A Tribute to Foreign Teachers Living and Working In Japan

By Donnie | Articles

When I hear “foreign teacher” it always sounds like a bit of a misnomer to me. But I guess if you’re American, Australian, Welsh, British, or whatever nationality that’s not Japanese, you ARE a foreigner, gaikokujin, (gaijin for short) in Japan. It’s not always easy being a foreign teacher in Japan, but it’s rewarding. So whether you’re working for ECC, Gaba, Aeon, Public School as an ALT, Nova, Geos (they’re trying to work their way back) it doesn’t matter. I know each and every one of you has had some kind of struggle since you’ve been here and I commend you for it…trying hard day in and day. I know how hard it can be.

The cool thing about Tsukuba was that, for the most part, everyone was cool with each other. Of course people will have their differences, but by and large because everyone was kind of in the same boat, living in Japan away from their families and friends, foreign teachers quickly latched on to one another. During my time here at AEON I’ve gotten to meet and work with all kinds of great people:

Tony. What can I say? I know this may come out a bit weird, but I’m secure enough in my heterosexuality to say it. He’s a good looking dude that’s kind of like an AEON legend. I didn’t have to opportunity to work with him, but I’ve met and talked to him several times and he’s just a cool guy. I hope to do an interview with him very, very soon.

Perry. Umm. I don’t know a whole lot about him except he’s not the best at responding to emails 🙂 (sorry man, but it’s true). When I met him, though, he seemed nice enough.

That's Adam on the right.

Adam. He’s the guy I replaced at AEON and he showed me the ropes. Whenever I have pressing questions about dating, or life in Japan, etc. he’s a reliable dude that I can go.

Ben, the Hawaiian dude that was a virtuoso on a ukulele and guitar, and he had some good grappling skills, my throat still hurts, lol. He was interested in Ultimate Fighting and all of that, just like me. A master teacher. He really likes the movie Braveheart for some reason.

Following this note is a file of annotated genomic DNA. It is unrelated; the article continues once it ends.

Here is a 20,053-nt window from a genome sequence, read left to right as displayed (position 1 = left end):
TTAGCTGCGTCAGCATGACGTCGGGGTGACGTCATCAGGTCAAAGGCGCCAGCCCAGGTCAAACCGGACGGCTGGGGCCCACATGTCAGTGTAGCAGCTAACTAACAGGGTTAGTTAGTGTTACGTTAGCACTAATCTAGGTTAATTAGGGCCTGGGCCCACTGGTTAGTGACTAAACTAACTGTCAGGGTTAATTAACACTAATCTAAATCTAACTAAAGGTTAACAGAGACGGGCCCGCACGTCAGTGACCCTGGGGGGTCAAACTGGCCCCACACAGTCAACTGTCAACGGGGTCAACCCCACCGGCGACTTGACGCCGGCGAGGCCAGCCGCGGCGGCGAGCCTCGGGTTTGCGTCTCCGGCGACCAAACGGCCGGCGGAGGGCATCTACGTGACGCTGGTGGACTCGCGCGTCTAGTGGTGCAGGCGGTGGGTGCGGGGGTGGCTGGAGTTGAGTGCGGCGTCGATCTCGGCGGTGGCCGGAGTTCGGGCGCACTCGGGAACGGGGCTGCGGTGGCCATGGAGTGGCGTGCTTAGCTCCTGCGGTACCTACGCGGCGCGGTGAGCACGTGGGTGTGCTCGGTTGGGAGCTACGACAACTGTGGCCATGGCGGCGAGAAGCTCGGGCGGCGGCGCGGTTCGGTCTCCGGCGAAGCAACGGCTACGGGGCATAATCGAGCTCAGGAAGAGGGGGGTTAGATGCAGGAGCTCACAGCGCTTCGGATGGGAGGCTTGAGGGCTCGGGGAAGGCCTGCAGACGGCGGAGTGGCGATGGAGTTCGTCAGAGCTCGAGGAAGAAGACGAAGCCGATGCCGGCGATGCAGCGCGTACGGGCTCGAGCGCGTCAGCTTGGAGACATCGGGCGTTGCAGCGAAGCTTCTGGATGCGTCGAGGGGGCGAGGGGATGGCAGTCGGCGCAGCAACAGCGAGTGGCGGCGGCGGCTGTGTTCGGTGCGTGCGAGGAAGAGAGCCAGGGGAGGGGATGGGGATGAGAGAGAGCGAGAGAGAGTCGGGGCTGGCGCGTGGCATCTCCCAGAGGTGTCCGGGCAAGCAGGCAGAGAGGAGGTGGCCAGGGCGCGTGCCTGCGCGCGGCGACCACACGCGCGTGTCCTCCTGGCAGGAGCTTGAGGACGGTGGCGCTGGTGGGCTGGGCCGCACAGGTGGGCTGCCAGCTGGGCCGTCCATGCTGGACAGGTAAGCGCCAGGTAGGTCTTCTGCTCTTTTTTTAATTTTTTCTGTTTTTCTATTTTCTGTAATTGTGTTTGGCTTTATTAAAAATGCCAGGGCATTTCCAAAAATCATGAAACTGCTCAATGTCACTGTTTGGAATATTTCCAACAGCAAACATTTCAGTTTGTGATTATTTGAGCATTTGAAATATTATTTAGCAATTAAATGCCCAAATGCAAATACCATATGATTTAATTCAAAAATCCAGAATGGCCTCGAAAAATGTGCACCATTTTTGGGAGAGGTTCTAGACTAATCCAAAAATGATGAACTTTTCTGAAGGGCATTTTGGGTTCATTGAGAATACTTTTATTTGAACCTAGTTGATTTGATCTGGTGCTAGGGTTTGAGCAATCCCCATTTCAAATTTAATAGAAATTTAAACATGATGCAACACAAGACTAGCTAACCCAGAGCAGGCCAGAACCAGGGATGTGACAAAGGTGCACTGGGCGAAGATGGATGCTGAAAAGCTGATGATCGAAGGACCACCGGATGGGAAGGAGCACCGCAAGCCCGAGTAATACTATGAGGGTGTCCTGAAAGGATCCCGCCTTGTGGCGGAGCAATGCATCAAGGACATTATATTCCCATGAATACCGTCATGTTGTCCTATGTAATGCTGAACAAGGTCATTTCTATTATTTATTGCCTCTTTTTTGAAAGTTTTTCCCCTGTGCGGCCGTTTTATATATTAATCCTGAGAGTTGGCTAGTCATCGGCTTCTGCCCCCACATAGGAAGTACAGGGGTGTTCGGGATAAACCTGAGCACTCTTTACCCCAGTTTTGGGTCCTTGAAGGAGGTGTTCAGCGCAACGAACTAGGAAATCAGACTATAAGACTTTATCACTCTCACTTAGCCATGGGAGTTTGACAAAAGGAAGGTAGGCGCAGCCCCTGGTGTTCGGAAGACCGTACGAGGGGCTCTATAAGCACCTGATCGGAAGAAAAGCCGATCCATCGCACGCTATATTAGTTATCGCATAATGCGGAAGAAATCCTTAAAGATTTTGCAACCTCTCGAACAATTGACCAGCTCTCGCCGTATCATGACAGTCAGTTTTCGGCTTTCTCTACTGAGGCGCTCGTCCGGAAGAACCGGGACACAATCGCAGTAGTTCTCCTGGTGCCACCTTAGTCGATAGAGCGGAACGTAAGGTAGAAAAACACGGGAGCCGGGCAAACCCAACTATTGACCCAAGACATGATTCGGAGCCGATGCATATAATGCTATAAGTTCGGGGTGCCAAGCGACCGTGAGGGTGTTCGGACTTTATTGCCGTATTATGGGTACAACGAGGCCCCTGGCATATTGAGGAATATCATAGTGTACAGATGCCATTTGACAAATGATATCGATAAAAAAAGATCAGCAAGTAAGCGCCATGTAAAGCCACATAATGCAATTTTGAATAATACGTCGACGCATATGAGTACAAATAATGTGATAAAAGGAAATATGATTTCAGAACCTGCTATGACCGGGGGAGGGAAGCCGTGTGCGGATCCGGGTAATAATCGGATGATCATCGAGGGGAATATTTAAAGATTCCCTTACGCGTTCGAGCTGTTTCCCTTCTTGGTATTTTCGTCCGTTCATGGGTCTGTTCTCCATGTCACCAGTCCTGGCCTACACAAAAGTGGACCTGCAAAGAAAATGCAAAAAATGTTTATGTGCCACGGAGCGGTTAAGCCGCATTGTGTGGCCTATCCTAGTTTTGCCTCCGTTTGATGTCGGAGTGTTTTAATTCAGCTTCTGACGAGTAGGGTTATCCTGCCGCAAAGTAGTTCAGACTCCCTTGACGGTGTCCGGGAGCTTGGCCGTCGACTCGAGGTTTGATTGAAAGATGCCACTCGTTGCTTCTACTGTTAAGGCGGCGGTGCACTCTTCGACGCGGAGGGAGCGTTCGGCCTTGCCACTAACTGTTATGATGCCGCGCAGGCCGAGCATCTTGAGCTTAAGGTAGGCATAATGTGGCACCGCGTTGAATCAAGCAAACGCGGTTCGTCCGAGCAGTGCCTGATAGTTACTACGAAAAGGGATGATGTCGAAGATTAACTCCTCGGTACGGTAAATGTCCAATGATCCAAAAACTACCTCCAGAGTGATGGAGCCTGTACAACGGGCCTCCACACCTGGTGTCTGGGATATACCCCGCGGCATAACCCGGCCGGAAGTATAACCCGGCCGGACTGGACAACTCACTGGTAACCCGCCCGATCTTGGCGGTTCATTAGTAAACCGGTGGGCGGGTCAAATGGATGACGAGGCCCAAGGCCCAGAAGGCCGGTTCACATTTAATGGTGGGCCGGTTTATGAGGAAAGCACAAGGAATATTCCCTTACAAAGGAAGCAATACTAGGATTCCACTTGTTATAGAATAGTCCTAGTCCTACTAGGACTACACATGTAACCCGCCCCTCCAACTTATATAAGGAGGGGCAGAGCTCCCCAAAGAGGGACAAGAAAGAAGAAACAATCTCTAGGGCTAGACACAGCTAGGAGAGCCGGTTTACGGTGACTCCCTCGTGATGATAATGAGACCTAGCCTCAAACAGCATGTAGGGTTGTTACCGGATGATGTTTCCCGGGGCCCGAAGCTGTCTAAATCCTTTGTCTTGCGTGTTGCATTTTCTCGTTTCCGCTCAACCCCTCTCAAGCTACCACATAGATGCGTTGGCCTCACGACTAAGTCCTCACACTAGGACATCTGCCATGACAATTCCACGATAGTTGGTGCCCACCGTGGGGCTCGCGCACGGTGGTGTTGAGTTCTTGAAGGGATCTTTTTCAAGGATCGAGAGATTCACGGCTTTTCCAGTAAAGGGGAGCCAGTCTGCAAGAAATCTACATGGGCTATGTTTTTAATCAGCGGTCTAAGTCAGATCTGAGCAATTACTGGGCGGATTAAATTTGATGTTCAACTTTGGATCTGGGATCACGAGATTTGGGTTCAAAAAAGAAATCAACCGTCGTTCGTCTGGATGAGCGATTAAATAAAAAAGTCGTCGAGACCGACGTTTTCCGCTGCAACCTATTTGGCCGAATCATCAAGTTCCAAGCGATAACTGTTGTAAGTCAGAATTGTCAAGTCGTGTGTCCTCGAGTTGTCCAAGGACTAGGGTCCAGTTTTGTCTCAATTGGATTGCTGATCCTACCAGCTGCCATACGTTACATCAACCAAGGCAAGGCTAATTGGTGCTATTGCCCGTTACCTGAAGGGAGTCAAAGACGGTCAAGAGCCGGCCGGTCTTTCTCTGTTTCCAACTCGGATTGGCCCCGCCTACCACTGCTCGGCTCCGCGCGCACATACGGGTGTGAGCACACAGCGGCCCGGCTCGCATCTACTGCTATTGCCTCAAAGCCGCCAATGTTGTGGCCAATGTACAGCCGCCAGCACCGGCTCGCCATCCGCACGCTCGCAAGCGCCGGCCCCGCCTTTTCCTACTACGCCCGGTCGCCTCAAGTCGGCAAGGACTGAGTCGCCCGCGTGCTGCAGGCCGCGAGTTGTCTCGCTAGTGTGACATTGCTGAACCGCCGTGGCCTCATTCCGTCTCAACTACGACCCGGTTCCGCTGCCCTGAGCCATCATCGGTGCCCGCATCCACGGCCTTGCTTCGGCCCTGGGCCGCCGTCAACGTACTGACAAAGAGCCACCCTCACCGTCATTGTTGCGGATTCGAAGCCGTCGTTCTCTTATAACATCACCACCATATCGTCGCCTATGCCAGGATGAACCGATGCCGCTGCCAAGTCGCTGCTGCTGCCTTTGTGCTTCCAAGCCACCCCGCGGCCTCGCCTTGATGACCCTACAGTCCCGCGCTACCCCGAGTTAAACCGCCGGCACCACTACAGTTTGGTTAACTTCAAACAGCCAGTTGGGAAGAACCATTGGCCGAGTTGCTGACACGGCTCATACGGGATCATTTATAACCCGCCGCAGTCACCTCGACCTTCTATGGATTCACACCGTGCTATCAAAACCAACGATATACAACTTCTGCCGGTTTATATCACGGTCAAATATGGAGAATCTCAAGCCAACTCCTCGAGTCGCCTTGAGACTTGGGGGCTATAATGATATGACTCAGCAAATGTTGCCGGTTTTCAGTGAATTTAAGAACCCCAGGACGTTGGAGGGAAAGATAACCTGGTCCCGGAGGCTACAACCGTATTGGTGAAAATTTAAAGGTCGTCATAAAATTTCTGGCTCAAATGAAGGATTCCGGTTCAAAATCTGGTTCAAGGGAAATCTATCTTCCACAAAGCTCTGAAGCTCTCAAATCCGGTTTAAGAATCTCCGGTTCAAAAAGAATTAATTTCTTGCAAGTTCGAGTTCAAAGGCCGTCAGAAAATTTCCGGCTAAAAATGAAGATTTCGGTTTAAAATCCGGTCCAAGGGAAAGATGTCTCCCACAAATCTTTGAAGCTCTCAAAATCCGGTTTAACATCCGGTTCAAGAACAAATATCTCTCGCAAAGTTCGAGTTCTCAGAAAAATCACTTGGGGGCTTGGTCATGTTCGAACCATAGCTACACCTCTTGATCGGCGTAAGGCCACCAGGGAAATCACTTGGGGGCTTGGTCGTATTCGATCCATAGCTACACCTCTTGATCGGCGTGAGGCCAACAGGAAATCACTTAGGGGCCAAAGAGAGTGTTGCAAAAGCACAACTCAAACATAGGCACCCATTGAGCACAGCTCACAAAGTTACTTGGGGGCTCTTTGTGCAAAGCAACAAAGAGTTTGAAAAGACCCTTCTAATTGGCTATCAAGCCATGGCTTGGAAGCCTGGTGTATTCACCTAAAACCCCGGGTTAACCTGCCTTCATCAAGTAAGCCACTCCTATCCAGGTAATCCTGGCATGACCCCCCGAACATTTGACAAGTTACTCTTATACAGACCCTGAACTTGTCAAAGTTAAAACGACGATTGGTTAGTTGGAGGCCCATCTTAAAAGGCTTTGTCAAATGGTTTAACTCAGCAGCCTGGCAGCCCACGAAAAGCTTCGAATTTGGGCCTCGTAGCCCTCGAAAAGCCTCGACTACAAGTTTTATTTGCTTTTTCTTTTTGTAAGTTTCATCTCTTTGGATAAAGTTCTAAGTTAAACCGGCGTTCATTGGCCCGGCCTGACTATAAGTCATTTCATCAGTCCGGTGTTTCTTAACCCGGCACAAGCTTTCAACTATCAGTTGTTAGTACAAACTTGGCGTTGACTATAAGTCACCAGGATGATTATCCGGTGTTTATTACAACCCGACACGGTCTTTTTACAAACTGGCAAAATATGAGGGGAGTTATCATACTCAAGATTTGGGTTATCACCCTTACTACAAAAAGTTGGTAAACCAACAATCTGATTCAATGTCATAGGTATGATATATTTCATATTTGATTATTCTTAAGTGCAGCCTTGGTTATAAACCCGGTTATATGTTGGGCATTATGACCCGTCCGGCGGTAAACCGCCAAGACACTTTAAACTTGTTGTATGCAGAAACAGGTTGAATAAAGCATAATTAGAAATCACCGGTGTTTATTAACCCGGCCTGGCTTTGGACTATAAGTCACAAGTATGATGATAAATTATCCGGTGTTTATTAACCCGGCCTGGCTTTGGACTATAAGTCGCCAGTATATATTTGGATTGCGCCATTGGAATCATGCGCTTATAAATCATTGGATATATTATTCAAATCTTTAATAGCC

There’s Gareth, a teacher that came around the same time I did, who has a jaw-dropping set of piano skills and the creativity to make songs and jokes that keep you in stitches. I have a world of respect for Gareth, not because he has an amazingly high alcohol tolerance, but he’s a first class guy and a great friend.

Emiko. The first word that comes to mind is gorgeous, but outspoken, down to earth, and funny. I honestly didn’t hang out with her much during the last half of her stay, but she was always made work a funny, easygoing place to be.

Robby. A talented artist who was also like my young mentor here in Japan (wait a minute…he was hilarious, too…are you seeing a pattern here?). He’s the guy I would say I latched onto. We had similar, Christian upbringings, watched similar cartoons as kids, and he was just easy to get along with.

Devon. A good cook, and a person with a gazillion different interests. Really got into the whole yoga, health, and vegetarian thing while he was here. A good friend, but we kind of drifted apart a bit during the latter part of our stays. Not bad or anything, just a drift.

Karl. One of the newer AEON teachers, but it feels like he’s been here forever. EXTREMELY clever with an acute sense for puns, plays-on-words, and cheesy humor. Working with him is just downright fun.

If you’re a foreign teacher working in Japan, what was your experience like when you first got here? Was there a person you remember that you latched onto? Someone that showed you the ropes? If you care to share, I’d love to hear your stories. My comments sections is your soundboard. Please feel free to type away.

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  • Okay28

    I’m curious. How long do you intent on staying in Japan? I actually worked for Nova before things started to fall apart, lol. I lived near Fujisawa in Kanagawa prefecture. I LOVED the experience, and I participated in many activities, including martial arts classes. I was there from 2006 – 2007. I actually renewed my contract, but by then, it was clear that Nova wasn’t going to survive. So I left, mainly due to the uncertainty, and the fact that most of us were not being paid, and Nova had stopped paying our rent, so many of us were literally left homeless. Thank God I had friends to stay with. I came back to the states, finished grad school, yet I still have a desire to return.

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